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I wrote around to some contacts yesterday including a link to this article by Thomas M. Hout and Pankaj Ghemawat in the current issue of Harvard Business Review. 

China vs the World: Whose Technology Is It? – Harvard Business Review

Emon Wang, a partner at Spirea Capital, wrote back with some insight of his own:

“Interesting and impressive… maybe the best English article on this topic I read this year.

However, as a native Chinese who works in cross-border deals in cleantech from Europe I`d like to add some words:

– The relationship between Beijing and local governments are very complicated and subtle. For foreign players, knowing how to play with both side is critical. Tip for beginners: it`s practical to make friend first with local governments.

– Instead of complaining, in order to maintain competitive power, foreigners might spend more time and money on R&D at home, to ensure a leading position and be one step head of China and other emerging powers. Without continuous innovation, being caught up on is only a matter of time. VW shared its technology with China for so many years and is still the No.1 seller in the country, a hell of money they have made and I don`t think they lose any of their core technology strength. IMHO, if your stuff can be easily copied, then it makes theoretically no sense to over-protect it and increase the cost of simple technology artificially.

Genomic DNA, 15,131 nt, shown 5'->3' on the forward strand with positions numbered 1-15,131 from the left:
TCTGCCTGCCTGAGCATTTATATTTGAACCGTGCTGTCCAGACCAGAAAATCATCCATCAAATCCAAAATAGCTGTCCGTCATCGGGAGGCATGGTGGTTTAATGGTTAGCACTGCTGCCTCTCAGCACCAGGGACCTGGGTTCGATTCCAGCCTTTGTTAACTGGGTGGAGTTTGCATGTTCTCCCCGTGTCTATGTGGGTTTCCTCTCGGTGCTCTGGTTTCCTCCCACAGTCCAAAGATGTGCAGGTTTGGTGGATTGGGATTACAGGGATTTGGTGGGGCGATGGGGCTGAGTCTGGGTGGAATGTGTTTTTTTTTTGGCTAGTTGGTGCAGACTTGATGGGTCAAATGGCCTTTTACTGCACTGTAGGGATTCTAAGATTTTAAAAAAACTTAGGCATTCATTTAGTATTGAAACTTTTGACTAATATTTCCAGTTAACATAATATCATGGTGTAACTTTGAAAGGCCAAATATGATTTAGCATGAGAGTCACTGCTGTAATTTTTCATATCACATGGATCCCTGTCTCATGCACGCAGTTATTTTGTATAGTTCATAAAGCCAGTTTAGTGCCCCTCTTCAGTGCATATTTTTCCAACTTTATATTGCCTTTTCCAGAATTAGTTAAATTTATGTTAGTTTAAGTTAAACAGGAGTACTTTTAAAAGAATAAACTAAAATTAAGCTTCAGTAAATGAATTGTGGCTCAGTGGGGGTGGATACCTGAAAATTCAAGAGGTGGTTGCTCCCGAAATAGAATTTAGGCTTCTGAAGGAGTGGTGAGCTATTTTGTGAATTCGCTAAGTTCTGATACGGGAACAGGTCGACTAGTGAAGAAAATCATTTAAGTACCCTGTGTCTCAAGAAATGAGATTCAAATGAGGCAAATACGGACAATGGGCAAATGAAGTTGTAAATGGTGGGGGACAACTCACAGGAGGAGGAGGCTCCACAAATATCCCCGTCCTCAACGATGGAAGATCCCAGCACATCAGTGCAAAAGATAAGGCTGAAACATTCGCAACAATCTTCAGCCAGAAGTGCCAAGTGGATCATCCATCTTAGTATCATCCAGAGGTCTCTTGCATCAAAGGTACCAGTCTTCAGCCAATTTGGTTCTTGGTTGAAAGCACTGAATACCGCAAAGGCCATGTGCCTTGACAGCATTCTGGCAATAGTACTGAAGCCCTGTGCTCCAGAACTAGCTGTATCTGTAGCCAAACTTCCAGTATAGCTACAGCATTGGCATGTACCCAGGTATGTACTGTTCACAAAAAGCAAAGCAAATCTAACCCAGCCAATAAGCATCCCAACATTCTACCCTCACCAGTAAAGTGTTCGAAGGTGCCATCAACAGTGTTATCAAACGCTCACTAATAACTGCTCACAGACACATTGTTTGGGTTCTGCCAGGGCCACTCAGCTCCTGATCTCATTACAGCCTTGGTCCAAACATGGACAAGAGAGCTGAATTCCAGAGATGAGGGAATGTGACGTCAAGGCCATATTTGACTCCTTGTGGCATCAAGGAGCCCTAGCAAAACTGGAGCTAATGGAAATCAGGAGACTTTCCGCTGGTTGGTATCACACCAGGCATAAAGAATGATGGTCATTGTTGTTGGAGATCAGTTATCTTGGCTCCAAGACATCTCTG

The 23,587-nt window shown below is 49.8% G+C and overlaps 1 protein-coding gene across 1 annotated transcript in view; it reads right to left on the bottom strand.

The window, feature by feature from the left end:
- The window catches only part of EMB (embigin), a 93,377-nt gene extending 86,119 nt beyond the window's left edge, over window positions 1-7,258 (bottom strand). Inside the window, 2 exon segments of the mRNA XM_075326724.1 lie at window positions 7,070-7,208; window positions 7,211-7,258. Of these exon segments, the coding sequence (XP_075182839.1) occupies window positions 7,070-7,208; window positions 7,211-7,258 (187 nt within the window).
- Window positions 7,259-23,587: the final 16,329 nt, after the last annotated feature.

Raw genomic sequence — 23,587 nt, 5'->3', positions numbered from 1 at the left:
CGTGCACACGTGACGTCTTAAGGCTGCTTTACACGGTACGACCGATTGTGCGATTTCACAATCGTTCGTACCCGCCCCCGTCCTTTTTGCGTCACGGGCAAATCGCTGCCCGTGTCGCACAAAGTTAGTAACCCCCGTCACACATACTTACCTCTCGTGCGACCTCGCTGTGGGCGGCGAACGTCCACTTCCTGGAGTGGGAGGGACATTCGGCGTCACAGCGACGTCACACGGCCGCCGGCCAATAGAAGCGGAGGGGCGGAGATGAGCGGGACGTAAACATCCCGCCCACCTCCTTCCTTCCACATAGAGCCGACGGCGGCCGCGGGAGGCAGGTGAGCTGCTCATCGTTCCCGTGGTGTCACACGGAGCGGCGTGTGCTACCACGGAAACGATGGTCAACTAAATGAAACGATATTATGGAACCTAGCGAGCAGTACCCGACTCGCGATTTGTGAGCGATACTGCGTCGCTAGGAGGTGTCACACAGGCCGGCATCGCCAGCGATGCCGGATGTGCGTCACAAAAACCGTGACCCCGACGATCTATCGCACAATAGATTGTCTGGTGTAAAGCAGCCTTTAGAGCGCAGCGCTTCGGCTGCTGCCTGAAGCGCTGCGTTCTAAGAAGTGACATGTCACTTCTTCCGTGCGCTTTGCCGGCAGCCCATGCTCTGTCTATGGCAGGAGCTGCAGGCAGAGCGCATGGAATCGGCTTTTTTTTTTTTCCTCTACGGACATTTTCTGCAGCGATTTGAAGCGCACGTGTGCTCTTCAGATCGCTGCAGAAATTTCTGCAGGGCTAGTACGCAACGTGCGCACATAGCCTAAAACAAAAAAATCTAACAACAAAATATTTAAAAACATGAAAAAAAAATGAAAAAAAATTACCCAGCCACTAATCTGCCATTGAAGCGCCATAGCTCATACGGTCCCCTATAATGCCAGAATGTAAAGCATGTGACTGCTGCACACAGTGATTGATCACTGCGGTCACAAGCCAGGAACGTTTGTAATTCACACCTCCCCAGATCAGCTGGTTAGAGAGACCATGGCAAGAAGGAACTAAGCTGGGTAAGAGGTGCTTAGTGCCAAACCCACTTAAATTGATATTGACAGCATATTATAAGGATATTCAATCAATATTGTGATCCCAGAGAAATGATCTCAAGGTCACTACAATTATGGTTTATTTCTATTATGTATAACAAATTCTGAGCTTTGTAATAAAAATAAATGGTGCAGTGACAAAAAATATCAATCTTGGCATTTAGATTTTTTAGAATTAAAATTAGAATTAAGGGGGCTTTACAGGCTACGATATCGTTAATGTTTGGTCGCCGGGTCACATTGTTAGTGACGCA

– What China lacks is exactly the ground of technology innovation and R&D competence. Not the available technology itself. Consider the growing number of high-educated Chinese both domestically and oversea, the next generation needs the infrastructure. The government is now building this up.

– Technology in exchange for market is a fair trade. No one is forced to share his technology (take Google for example, you can quit if you want). On the micro level it`s about greed. On the political level it`s about p/l and jobs at these multinational corporations. And it`s about negotiation. If you did your homework badly and made too many enemies, you can`t expect a good deal.

– All in all, if you really understand the Chinese history, you will understand why own technology competence is so important in the culture. It`s not about taking profit from the foreign corporation or about a technology war whatsoever.”

Tim Giesecke, author of the forthcoming EcoCommerce 101, made the following comment and asked for some clarification from me on Emon’s last paragraph.

Tim’s comment:  “Perhaps the timeline is the most telling – China becomes the #1 economy in 500 AD – looses the title in 1850AD – poised to regain it soon. We Americans will need to recognize asap that we can sit and be entertained, but not all the time.”

Tim’s question:  “If you can help me tie the ends of the last paragraph – technology competence is so important in the culture…is it to prevent themselves of becoming vulnerable to market forces, negoiations?”

My attempt at clarification:  “There’s a tactical level that has to do with negotiations (Sun Tzu’s Art of War and all that) but it is mostly a culturally-patterned value deeply embedded in Chinese (read ’embedded in the Han majority’ comprising 95% of the Chinese population) as a result of centuries of real and perceived humiliation on the global stage after centuries of preeminence. They don’t want to ever go back to that historical place of weakness and technology is their ladder out.”

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